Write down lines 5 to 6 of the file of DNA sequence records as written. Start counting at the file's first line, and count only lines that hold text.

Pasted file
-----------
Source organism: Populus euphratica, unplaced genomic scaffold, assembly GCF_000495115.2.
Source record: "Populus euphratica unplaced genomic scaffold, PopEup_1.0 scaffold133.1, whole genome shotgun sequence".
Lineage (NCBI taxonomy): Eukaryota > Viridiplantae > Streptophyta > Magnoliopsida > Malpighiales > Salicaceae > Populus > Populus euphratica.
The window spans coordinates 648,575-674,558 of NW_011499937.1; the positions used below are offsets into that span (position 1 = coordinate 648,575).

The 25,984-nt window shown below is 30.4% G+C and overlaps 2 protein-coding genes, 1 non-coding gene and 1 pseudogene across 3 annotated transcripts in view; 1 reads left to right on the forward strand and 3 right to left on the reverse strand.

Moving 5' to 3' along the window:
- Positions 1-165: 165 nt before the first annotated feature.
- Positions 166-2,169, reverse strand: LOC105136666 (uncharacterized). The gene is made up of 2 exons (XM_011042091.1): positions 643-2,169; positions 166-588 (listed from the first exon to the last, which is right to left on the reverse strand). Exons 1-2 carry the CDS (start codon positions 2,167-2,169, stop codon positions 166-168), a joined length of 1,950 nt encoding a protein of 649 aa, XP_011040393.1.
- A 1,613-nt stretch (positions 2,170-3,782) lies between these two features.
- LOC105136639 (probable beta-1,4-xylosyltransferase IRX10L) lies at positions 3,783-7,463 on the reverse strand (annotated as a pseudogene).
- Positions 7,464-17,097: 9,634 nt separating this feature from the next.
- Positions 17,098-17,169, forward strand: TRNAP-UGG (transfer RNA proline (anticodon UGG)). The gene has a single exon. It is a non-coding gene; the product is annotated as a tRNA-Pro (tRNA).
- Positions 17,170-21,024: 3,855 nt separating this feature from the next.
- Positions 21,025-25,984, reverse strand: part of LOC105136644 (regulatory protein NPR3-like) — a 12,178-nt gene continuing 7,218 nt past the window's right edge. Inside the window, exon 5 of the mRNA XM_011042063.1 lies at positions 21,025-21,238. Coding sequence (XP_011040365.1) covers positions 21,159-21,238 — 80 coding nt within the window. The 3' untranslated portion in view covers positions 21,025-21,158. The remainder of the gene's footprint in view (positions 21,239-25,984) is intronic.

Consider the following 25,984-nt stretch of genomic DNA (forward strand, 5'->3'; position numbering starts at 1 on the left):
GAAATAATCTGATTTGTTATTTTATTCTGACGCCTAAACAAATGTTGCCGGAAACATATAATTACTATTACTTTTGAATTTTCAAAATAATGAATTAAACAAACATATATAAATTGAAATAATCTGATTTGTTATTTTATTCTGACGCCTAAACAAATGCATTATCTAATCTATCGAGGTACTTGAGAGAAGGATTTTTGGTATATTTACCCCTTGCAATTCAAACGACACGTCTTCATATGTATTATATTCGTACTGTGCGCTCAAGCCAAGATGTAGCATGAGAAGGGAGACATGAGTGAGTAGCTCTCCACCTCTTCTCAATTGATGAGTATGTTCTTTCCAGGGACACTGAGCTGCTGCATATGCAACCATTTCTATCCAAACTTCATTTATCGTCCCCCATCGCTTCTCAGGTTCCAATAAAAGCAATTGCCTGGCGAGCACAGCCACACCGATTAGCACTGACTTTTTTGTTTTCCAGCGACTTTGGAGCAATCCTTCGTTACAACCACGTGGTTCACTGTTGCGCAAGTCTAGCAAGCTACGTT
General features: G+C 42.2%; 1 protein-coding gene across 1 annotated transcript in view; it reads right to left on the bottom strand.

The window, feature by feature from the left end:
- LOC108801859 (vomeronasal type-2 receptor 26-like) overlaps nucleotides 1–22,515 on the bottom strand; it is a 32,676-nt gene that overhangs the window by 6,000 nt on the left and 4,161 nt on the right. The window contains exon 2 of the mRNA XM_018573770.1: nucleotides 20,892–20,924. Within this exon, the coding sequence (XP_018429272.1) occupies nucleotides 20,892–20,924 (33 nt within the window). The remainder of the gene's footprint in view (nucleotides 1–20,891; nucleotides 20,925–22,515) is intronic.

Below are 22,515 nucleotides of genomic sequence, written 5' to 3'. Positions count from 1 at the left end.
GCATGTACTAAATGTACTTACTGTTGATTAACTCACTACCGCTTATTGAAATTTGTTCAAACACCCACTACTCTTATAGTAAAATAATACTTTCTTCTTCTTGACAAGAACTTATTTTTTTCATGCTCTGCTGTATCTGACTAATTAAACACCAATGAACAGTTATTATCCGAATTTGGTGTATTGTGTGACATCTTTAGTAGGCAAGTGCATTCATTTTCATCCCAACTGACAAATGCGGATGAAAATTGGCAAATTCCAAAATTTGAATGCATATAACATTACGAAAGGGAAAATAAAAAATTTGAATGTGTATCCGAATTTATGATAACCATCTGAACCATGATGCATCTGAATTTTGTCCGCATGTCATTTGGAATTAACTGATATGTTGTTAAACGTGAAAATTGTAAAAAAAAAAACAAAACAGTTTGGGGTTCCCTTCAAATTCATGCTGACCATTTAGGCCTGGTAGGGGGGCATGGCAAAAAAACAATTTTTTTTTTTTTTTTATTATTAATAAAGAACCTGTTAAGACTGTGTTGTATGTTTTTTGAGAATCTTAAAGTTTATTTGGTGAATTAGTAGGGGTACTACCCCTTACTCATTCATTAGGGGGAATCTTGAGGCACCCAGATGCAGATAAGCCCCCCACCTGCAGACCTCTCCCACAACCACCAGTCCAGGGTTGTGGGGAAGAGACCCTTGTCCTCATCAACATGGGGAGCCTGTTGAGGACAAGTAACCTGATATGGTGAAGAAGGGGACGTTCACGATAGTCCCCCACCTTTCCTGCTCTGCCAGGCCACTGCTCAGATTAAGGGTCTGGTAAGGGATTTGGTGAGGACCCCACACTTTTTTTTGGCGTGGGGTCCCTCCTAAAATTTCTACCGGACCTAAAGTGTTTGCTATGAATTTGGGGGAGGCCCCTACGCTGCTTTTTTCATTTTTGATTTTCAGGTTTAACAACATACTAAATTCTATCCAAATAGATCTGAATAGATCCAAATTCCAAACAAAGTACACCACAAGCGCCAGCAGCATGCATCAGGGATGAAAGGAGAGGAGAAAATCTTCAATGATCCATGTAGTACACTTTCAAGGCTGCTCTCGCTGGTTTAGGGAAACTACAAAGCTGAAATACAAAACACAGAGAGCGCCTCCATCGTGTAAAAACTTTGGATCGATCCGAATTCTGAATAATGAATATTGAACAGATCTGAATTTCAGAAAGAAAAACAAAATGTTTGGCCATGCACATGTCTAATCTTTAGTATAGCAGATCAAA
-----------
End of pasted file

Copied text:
The 25,984-nt window shown below is 30.4% G+C and overlaps 2 protein-coding genes, 1 non-coding gene and 1 pseudogene across 3 annotated transcripts in view; 1 reads left to right on the forward strand and 3 right to left on the reverse strand.

Moving 5' to 3' along the window: